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Sanskrit Manuscripts : Saptapadārthī


Sanskrit Manuscripts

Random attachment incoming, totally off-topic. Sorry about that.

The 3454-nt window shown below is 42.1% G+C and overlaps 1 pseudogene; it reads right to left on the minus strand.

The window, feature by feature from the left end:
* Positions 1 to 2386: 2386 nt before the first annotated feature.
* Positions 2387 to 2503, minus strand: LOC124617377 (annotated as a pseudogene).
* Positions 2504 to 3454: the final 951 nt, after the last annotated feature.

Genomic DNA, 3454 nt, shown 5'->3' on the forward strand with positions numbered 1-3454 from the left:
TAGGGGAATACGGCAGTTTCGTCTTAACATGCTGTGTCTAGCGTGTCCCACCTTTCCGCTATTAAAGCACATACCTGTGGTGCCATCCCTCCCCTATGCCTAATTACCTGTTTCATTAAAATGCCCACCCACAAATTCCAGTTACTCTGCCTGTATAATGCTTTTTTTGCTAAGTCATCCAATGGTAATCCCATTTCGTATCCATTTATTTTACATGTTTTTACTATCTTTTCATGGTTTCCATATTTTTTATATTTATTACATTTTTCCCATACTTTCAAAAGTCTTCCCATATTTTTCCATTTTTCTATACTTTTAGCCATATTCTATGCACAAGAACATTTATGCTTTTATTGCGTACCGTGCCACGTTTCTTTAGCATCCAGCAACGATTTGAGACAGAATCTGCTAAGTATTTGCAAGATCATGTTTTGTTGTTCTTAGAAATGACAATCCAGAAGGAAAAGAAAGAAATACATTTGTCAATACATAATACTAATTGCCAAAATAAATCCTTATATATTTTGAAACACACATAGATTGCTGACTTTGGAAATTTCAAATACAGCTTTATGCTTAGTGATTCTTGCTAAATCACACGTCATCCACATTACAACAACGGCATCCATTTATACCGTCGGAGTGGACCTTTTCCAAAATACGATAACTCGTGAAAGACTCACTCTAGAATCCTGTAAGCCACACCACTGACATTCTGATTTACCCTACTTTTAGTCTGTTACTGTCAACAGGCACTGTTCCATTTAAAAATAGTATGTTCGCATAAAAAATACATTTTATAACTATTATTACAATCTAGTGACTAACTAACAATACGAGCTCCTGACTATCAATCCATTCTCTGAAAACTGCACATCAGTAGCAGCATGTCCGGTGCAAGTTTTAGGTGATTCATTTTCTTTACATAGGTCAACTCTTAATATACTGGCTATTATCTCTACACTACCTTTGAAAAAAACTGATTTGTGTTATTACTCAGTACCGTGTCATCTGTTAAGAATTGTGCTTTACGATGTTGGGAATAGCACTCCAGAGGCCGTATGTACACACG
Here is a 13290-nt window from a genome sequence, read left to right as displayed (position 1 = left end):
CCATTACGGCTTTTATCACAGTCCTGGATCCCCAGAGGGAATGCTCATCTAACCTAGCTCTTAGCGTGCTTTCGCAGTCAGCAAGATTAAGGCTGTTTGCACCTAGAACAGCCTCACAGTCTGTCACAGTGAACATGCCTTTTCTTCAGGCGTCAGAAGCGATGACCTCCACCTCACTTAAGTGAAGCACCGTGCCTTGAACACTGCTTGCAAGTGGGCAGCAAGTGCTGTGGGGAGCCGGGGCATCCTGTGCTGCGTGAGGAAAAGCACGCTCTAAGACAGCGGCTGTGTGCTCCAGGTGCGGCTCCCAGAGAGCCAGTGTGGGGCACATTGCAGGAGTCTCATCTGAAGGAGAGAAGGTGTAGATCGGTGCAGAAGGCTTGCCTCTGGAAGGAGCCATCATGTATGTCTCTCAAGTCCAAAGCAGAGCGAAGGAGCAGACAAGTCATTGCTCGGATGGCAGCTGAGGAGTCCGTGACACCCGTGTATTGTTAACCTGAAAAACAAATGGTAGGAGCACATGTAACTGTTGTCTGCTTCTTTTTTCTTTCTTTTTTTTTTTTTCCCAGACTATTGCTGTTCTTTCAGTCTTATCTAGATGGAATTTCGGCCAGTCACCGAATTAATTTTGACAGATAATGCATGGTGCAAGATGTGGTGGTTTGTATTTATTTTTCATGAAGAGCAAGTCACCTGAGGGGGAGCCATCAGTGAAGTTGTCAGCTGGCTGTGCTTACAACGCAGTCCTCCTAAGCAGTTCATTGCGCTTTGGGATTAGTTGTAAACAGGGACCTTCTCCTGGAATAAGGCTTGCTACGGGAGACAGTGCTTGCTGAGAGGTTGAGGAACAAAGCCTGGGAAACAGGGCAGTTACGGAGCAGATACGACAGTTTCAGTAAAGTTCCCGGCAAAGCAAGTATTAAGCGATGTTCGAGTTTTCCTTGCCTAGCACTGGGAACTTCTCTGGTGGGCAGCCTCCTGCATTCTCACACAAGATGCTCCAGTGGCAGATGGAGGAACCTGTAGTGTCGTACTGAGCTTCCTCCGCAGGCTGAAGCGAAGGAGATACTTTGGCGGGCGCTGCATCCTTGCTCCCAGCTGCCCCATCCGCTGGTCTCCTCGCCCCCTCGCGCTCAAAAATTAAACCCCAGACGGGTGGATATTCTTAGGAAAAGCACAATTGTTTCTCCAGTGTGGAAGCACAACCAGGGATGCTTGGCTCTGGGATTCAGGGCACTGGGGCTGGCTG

<p style='text-align: justify;'> A 17th-century Jaina manuscript of Śivāditya’s <i>Saptapadārthī</i>. This short treatise, probably written around 1150 (Bhattacharya, D.C. 1958: 64), is among the earliest known works combining Nyāya and Vaiśeṣika. If the order of exposition of the text globally follows that of the Vaiśeṣika "categories" (<i>padārtha</i>), topics of epistemology are dealt with in some detail in the section on cognition (<i>jñāna</i>), one of the twenty-four qualities (<i>guṇa</i>). Śivāditya is also one of the first Vaiśeṣika authors to consider absence (<i>abhāva</i>) as a distinct category, a position originally typical of the Nyāya system. Several other works by Śivāditya are known to later Navya-Naiyāyikas (including Gaṅgeśa, who mentions Śivāditya by name), most of which have not been found yet. The present manuscript, dated 1682 saṃvat (= 1625-6 CE), is the oldest dated manuscript of a work on Nyāya-Vaiśeṣika kept in the Cambridge collection. According to the colophon, it was written in Campāvatī (possibly modern Chaksu, South of Jaipur in Rājasthān) for the personal study (<i>paṭhana</i>) of one Ṛṣiśrīsiṃhajī. </p>

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